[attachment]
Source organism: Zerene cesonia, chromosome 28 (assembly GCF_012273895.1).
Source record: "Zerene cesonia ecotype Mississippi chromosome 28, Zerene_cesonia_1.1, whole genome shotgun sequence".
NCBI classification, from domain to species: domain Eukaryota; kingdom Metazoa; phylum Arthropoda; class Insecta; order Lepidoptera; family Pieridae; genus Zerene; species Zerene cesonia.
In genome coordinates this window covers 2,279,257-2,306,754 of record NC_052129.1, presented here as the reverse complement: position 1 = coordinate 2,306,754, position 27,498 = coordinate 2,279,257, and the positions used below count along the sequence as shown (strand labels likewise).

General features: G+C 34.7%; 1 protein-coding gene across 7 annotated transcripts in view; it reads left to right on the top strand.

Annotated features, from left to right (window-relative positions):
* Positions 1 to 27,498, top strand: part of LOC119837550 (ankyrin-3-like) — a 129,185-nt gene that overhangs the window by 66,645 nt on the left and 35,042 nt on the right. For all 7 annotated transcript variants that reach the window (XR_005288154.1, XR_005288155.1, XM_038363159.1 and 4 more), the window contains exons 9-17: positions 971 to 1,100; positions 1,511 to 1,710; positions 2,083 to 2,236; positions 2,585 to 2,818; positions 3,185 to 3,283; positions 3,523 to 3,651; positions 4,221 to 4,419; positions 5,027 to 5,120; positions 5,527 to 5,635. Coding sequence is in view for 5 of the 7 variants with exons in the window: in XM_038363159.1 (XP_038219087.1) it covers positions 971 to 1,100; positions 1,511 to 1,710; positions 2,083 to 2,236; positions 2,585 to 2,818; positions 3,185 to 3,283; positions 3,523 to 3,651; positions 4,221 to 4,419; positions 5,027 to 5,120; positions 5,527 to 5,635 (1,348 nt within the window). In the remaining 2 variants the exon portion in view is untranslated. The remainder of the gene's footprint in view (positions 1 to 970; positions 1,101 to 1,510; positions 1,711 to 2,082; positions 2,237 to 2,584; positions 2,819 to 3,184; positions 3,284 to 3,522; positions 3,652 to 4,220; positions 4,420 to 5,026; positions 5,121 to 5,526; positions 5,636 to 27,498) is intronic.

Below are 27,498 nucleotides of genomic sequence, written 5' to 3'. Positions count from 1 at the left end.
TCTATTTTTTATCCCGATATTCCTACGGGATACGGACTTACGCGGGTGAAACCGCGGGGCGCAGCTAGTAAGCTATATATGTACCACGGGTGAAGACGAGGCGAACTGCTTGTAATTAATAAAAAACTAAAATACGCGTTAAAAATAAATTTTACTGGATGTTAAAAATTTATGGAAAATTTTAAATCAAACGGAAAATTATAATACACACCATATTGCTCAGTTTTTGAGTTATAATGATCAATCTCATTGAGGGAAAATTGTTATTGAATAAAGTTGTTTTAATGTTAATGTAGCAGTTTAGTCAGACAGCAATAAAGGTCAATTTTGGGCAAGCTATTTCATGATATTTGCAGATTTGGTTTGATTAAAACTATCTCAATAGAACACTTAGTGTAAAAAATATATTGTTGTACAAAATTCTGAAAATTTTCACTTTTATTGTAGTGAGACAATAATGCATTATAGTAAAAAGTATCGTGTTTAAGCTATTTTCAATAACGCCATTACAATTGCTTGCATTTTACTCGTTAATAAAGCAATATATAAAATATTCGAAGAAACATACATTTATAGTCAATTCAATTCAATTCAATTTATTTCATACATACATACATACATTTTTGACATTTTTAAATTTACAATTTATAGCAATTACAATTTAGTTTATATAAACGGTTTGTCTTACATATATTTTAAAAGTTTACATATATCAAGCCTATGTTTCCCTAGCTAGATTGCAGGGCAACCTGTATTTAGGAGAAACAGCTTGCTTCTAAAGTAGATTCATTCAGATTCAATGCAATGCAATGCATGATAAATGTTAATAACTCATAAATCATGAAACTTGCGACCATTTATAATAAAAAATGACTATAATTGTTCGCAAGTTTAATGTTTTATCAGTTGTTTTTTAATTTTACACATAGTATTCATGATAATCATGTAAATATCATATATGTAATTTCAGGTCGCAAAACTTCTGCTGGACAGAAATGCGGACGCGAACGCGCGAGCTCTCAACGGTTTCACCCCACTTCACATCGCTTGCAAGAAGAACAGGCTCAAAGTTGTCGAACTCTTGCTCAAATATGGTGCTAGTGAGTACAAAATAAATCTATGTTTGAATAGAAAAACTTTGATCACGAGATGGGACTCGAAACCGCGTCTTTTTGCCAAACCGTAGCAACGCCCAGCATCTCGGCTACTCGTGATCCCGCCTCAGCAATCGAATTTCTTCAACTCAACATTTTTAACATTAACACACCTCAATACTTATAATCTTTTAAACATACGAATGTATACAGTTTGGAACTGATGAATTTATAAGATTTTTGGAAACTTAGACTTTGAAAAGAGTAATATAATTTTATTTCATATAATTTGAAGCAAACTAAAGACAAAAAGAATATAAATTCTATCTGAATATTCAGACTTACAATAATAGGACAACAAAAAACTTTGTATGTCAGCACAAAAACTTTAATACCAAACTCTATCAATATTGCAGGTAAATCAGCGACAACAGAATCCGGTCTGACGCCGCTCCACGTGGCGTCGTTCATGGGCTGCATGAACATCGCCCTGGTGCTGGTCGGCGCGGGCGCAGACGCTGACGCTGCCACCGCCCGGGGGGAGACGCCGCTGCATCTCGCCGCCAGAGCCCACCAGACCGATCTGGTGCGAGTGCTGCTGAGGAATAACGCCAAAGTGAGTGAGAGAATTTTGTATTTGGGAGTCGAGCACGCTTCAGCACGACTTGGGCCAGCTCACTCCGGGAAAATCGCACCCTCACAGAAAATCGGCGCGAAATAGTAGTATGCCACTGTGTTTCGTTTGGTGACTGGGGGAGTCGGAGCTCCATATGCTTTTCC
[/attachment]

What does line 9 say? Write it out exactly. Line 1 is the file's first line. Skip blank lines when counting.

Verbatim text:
TCTATTTTTTATCCCGATATTCCTACGGGATACGGACTTACGCGGGTGAAACCGCGGGGCGCAGCTAGTAAGCTATATATGTACCACGGGTGAAGACGAGGCGAACTGCTTGTAATTAATAAAAAACTAAAATACGCGTTAAAAATAAATTTTACTGGATGTTAAAAATTTATGGAAAATTTTAAATCAAACGGAAAATTATAATACACACCATATTGCTCAGTTTTTGAGTTATAATGATCAATCTCATTGAGGGAAAATTGTTATTGAATAAAGTTGTTTTAATGTTAATGTAGCAGTTTAGTCAGACAGCAATAAAGGTCAATTTTGGGCAAGCTATTTCATGATATTTGCAGATTTGGTTTGATTAAAACTATCTCAATAGAACACTTAGTGTAAAAAATATATTGTTGTACAAAATTCTGAAAATTTTCACTTTTATTGTAGTGAGACAATAATGCATTATAGTAAAAAGTATCGTGTTTAAGCTATTTTCAATAACGCCATTACAATTGCTTGCATTTTACTCGTTAATAAAGCAATATATAAAATATTCGAAGAAACATACATTTATAGTCAATTCAATTCAATTCAATTTATTTCATACATACATACATACATTTTTGACATTTTTAAATTTACAATTTATAGCAATTACAATTTAGTTTATATAAACGGTTTGTCTTACATATATTTTAAAAGTTTACATATATCAAGCCTATGTTTCCCTAGCTAGATTGCAGGGCAACCTGTATTTAGGAGAAACAGCTTGCTTCTAAAGTAGATTCATTCAGATTCAATGCAATGCAATGCATGATAAATGTTAATAACTCATAAATCATGAAACTTGCGACCATTTATAATAAAAAATGACTATAATTGTTCGCAAGTTTAATGTTTTATCAGTTGTTTTTTAATTTTACACATAGTATTCATGATAATCATGTAAATATCATATATGTAATTTCAGGTCGCAAAACTTCTGCTGGACAGAAATGCGGACGCGAACGCGCGAGCTCTCAACGGTTTCACCCCACTTCACATCGCTTGCAAGAAGAACAGGCTCAAAGTTGTCGAACTCTTGCTCAAATATGGTGCTAGTGAGTACAAAATAAATCTATGTTTGAATAGAAAAACTTTGATCACGAGATGGGACTCGAAACCGCGTCTTTTTGCCAAACCGTAGCAACGCCCAGCATCTCGGCTACTCGTGATCCCGCCTCAGCAATCGAATTTCTTCAACTCAACATTTTTAACATTAACACACCTCAATACTTATAATCTTTTAAACATACGAATGTATACAGTTTGGAACTGATGAATTTATAAGATTTTTGGAAACTTAGACTTTGAAAAGAGTAATATAATTTTATTTCATATAATTTGAAGCAAACTAAAGACAAAAAGAATATAAATTCTATCTGAATATTCAGACTTACAATAATAGGACAACAAAAAACTTTGTATGTCAGCACAAAAACTTTAATACCAAACTCTATCAATATTGCAGGTAAATCAGCGACAACAGAATCCGGTCTGACGCCGCTCCACGTGGCGTCGTTCATGGGCTGCATGAACATCGCCCTGGTGCTGGTCGGCGCGGGCGCAGACGCTGACGCTGCCACCGCCCGGGGGGAGACGCCGCTGCATCTCGCCGCCAGAGCCCACCAGACCGATCTGGTGCGAGTGCTGCTGAGGAATAACGCCAAAGTGAGTGAGAGAATTTTGTATTTGGGAGTCGAGCACGCTTCAGCACGACTTGGGCCAGCTCACTCCGGGAAAATCGCACCCTCACAGAAAATCGGCGCGAAATAGTAGTATGCCACTGTGTTTCGTTTGGTGACTGGGGGAGTCGGAGCTCCATATGCTTTTCC